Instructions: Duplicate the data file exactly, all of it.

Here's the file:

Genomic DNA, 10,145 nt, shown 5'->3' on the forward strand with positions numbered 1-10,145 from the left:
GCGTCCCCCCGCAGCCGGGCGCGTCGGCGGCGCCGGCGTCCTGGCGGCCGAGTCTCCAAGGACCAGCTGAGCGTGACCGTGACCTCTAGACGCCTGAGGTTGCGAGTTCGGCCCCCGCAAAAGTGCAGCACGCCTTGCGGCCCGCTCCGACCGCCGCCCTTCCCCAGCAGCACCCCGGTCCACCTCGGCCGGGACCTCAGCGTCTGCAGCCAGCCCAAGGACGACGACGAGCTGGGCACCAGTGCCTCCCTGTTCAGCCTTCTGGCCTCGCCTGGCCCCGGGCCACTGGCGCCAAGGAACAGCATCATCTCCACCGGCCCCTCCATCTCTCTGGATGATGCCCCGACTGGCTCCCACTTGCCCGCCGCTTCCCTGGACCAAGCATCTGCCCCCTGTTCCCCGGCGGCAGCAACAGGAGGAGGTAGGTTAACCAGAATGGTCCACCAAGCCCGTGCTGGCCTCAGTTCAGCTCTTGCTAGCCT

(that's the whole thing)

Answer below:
Genomic DNA, 10,145 nt, shown 5'->3' on the forward strand with positions numbered 1-10,145 from the left:
GCGTCCCCCCGCAGCCGGGCGCGTCGGCGGCGCCGGCGTCCTGGCGGCCGAGTCTCCAAGGACCAGCTGAGCGTGACCGTGACCTCTAGACGCCTGAGGTTGCGAGTTCGGCCCCCGCAAAAGTGCAGCACGCCTTGCGGCCCGCTCCGACCGCCGCCCTTCCCCAGCAGCACCCCGGTCCACCTCGGCCGGGACCTCAGCGTCTGCAGCCAGCCCAAGGACGACGACGAGCTGGGCACCAGTGCCTCCCTGTTCAGCCTTCTGGCCTCGCCTGGCCCCGGGCCACTGGCGCCAAGGAACAGCATCATCTCCACCGGCCCCTCCATCTCTCTGGATGATGCCCCGACTGGCTCCCACTTGCCCGCCGCTTCCCTGGACCAAGCATCTGCCCCCTGTTCCCCGGCGGCAGCAACAGGAGGAGGTAGGTTAACCAGAATGGTCCACCAAGCCCGTGCTGGCCTCAGTTCAGCTCTTGCTAGCCT